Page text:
Donetsk: What a Difference 2 Months Makes

photo-16It was only May when I was here last, and there was such a thriving restaurant scene — real life going on amid the scuffles — that to see Donetsk now is a bit of a shock.

There are estimates that 80% of the population have fled this area, and indeed, many of my friends from my last visit have moved West. It’s entirely possible to stand in the middle of the main road in Donetsk… and not see a vehicle. Half of the places I’ve written about before (Tequila Sushi Boom Boom, Loft Cafe) have closed; others (Goose & Swan, Borjomi) are operating with quarter staff, half menus and abbreviated hours. You see, there’s a curfew in effect now, so they start hustling us out around 9pm.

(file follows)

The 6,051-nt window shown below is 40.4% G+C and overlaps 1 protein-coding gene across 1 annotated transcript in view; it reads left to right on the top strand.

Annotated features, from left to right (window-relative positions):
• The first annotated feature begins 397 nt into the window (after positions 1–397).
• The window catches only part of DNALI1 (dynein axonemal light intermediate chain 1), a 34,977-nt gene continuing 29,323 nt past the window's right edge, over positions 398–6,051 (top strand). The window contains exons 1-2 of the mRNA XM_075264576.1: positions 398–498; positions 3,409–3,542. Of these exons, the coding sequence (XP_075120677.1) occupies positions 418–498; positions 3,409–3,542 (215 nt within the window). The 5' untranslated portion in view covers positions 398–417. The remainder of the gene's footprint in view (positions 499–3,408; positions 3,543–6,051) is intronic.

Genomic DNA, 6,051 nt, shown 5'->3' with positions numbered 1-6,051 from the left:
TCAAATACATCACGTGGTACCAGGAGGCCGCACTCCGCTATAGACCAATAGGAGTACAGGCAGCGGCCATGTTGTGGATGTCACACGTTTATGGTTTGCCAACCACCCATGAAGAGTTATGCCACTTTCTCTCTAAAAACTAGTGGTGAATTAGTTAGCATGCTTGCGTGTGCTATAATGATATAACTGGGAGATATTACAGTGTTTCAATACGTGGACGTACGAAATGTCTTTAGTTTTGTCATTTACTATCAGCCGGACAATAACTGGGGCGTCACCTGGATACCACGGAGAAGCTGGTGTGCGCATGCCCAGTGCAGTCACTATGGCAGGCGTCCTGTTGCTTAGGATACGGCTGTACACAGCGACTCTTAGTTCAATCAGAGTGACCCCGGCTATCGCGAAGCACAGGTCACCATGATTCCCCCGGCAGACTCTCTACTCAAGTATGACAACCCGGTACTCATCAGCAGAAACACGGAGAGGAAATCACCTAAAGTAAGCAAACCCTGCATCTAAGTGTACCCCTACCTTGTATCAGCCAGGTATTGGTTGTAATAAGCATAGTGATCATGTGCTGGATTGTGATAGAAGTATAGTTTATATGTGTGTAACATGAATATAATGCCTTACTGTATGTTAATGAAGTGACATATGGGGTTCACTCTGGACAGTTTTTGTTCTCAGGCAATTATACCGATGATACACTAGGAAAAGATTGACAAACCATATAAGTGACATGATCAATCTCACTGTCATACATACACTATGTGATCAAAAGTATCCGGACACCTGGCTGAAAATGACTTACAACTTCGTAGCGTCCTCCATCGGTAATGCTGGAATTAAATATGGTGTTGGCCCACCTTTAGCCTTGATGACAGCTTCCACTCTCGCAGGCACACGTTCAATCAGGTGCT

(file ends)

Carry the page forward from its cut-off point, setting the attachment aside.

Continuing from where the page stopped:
Grandma’s pickles at Goose And Swan, which is still open

Supplies are low and prices are volatile (a dish with shrimp in it the other day was listed for $33 on a menu largely in the $10 range). Pro-Russian separatists blew up a bridge on the main highway linking Western Ukraine to the East, and truck shipments must now negotiate backroads as well as checkpoints — run by both the Ukrainian military and the People’s Republic of Donetsk. Just the other day, as fighting raged on the northwest side of the city, the rebel leader told civilians to leave. For the past two days the thunder-like rumble of artillery fire could be heard around town.

Those still trying to cook and serve in this ghost town are doing a valiant job, and doing it with a smile. But the life force has disappeared now, and all that’s left is to just get by.

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